At the start of 2023 I had a few parkrun plans- a weekend in Birmingham, a trip to Norway and popping down to Southampton, and I was aiming for my Cowell (100 different events), but I was still surprised when looking at my stats that I had been to 14 new events over the year. I felt like that deserved a post summing them all up.
January took me to Church Mead in Amersham- this was my 300th parkrun and so I had chosen a new event for Dad to visit with me. This was one of the nearest events that neither of us had been to, and right on the edge of an acceptable distance to travel on the day (rather than being somewhere for a different reason and then doing a parkrun there). It’s a very hilly two lap course through fields, up into a wooded area and then down the other side of the steep hill. Small and friendly. It was pouring with rain when we visited but it was definitely memorable!
At the end of January we had a Friday night in Southampton, and so I went to Itchen Valley on the Saturday to get my name badge (as I need two I’s and only had one so far). This was an amazing frosty morning- the ground was frozen solid and it was a day to slow down and not twist an ankle. The course was very twisty and I’d have no idea if I had to do a freedom run there. It was good fun, and I’d happily revisit if I was in the area again, although there are still others in the Southampton area that I have not visited yet.
In February I started working on completing the parkruns on the train line from Hatfield into London, having previously been to Ally Pally, Finsbury Park and Oak Hill. This was the turn of Highbury Fields, a bit of an iconic one as it’s 5 (five) laps! When I got there I could not believe that a parkrun would fit in the park as it was a tiny green space, but the parkrun route runs around the perimeter of the park which made the difference. There was 403 runners on the day that I was there but it was actually OK and didn’t feel too busy, and I managed to count the laps OK (of course I can check on my watch as I run too). This had the bonus of being within walking distance to Bird and Blend so I could head there for a latte before getting the train home.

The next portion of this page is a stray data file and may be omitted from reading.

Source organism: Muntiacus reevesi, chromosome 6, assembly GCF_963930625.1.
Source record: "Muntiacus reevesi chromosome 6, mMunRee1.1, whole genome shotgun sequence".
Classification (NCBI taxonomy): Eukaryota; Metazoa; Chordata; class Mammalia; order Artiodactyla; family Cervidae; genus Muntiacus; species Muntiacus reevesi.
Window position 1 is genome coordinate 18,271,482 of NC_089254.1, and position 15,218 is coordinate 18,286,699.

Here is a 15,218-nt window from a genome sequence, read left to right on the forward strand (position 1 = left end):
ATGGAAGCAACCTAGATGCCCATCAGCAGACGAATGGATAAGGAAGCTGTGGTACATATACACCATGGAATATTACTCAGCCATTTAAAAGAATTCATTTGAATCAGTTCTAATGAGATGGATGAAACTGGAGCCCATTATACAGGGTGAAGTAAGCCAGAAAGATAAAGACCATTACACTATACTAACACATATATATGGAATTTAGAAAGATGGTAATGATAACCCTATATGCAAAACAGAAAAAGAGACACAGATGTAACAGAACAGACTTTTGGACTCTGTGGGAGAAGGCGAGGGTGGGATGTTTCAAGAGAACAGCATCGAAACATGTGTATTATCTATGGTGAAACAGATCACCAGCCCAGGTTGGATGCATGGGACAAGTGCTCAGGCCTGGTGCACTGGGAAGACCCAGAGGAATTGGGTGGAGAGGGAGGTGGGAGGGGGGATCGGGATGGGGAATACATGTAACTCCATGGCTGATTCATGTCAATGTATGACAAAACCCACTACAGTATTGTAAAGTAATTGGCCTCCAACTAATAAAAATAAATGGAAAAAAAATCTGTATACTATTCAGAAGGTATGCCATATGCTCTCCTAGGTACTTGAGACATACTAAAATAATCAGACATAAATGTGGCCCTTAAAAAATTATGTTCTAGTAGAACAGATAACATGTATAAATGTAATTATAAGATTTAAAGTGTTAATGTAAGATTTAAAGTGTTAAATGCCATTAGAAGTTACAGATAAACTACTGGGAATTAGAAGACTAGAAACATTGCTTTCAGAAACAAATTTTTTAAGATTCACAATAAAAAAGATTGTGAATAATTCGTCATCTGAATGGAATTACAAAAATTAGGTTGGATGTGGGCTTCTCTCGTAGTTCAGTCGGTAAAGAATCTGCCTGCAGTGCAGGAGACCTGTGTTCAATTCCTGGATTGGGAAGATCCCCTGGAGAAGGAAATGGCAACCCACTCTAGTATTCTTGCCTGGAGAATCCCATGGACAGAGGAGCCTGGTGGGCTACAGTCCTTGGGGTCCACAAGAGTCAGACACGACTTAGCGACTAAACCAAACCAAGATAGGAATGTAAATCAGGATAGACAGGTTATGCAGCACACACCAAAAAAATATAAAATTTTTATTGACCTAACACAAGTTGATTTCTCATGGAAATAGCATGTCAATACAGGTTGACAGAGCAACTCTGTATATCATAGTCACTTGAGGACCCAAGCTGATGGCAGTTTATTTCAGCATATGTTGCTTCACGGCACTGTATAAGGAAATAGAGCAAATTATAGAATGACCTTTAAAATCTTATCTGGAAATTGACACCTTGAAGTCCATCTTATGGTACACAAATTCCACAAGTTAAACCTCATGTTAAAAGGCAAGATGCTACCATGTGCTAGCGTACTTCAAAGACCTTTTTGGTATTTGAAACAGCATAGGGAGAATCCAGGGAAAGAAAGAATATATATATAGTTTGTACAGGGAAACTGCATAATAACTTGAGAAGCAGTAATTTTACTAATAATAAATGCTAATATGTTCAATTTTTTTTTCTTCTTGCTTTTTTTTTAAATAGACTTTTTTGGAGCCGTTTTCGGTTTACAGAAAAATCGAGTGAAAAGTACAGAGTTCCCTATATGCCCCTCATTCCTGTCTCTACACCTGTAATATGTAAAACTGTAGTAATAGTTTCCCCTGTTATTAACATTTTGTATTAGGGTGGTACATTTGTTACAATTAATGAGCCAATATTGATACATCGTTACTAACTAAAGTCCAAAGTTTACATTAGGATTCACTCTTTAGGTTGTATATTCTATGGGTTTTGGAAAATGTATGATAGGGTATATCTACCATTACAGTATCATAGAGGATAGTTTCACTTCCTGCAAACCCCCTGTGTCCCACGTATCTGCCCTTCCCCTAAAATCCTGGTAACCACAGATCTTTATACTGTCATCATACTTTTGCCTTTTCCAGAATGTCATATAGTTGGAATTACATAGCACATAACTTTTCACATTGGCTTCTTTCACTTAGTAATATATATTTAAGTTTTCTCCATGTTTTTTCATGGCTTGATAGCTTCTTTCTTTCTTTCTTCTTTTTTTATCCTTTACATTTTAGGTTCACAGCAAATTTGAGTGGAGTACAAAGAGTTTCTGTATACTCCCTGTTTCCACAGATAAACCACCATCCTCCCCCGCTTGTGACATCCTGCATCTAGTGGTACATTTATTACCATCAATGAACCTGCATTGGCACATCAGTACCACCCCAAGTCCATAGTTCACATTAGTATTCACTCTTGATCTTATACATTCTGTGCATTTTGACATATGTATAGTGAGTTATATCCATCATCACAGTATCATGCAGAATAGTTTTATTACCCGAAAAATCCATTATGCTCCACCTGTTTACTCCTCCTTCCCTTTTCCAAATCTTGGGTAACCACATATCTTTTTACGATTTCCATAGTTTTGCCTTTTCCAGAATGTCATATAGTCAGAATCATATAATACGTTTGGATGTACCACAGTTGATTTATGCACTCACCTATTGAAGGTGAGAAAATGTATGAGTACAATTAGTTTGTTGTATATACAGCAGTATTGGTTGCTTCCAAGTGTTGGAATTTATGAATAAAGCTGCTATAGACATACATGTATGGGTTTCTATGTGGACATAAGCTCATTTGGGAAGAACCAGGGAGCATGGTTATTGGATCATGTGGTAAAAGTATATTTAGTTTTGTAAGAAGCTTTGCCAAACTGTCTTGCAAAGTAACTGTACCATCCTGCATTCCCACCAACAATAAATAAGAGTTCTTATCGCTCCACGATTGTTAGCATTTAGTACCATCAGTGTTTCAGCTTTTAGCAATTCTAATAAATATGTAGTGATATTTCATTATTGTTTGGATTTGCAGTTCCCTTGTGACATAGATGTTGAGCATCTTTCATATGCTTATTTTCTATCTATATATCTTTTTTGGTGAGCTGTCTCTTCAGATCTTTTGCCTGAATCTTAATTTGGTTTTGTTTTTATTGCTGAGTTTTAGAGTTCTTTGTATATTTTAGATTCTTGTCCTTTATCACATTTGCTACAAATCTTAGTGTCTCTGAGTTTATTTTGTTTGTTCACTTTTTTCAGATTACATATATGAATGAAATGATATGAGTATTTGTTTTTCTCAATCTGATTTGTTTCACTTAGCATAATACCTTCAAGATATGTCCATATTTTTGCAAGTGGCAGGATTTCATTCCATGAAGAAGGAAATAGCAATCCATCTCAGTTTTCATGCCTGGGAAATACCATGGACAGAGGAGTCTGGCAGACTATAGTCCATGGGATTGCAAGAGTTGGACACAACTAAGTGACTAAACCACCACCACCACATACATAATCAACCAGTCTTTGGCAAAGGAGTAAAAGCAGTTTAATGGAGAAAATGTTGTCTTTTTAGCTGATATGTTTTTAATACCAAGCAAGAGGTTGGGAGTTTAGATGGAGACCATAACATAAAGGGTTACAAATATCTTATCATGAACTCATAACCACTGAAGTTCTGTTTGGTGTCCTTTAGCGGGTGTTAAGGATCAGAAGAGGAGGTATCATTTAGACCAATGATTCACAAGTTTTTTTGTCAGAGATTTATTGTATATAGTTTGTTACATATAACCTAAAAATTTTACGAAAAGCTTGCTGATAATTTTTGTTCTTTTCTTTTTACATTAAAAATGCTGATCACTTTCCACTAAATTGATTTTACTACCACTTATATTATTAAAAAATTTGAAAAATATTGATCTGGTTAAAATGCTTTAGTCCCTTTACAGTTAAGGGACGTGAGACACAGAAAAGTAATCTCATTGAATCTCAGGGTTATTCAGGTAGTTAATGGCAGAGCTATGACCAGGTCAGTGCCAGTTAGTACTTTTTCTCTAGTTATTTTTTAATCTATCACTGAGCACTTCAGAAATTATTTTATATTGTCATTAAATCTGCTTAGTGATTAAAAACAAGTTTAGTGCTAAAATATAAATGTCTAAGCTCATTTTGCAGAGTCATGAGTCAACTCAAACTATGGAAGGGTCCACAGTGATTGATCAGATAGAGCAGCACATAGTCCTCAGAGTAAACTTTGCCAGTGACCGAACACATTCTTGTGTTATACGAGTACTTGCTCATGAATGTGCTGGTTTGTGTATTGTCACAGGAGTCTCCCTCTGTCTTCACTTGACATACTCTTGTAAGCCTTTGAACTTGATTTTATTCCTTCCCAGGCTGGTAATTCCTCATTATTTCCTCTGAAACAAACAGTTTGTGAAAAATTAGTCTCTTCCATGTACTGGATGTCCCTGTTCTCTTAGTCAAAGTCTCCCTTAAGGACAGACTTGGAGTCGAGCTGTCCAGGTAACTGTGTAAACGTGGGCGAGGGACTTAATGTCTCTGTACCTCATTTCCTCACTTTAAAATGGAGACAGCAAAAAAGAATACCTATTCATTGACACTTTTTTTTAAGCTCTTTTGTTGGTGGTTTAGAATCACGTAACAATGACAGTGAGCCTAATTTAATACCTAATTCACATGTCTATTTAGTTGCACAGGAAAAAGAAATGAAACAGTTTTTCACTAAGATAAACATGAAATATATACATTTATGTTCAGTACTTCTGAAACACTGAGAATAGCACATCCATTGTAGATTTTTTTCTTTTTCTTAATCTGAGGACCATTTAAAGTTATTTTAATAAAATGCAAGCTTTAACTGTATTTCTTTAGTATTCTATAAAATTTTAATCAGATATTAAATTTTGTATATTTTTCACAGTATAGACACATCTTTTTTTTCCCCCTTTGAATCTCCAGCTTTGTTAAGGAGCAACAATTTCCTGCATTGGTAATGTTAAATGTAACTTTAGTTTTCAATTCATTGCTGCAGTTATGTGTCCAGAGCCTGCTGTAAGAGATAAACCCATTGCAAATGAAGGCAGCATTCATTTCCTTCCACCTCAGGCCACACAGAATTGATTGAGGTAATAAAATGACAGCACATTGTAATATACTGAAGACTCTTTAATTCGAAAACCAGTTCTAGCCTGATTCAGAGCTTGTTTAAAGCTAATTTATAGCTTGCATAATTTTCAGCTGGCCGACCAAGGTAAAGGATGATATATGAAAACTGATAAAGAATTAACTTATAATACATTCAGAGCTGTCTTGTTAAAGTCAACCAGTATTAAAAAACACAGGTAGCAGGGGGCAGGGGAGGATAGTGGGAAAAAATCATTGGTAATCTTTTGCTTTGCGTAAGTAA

The following week I went to Grovelands with a last minute change of plans. I was going to head to Lordship Rec which involved driving to a tube station, and then getting the underground in, but then there were train issues and I realised that Grovelands was close to the tube I was originally going to head to, so I just drove there. I had an eventful drive as my phone lost the maps signal for a while and I didn’t notice for a while- it was stuck on “turn left in 1.2 miles” for ages before I realised, but thankfully I’d left enough time to still be on time. Grovelands had a brilliant marshal who was giving everyone advice on their running style (I had to keep my elbows tucked under my shoulders rather than swinging them out) which was memorable.
In April we were heading to Birmingham for a comedy show on the Friday night so I ran to Cannon Hill on the Saturday morning. I really like combining parkrun with other things rather than just going somewhere for the parkrun alone. This was an enjoyable route around a pretty city centre park with a lake, a river, bandstand and other park items, fairly flat and fast, and busy with 668 runners! The finish funnel totally backed up while I was there, luckily not in a rush to get back to check out!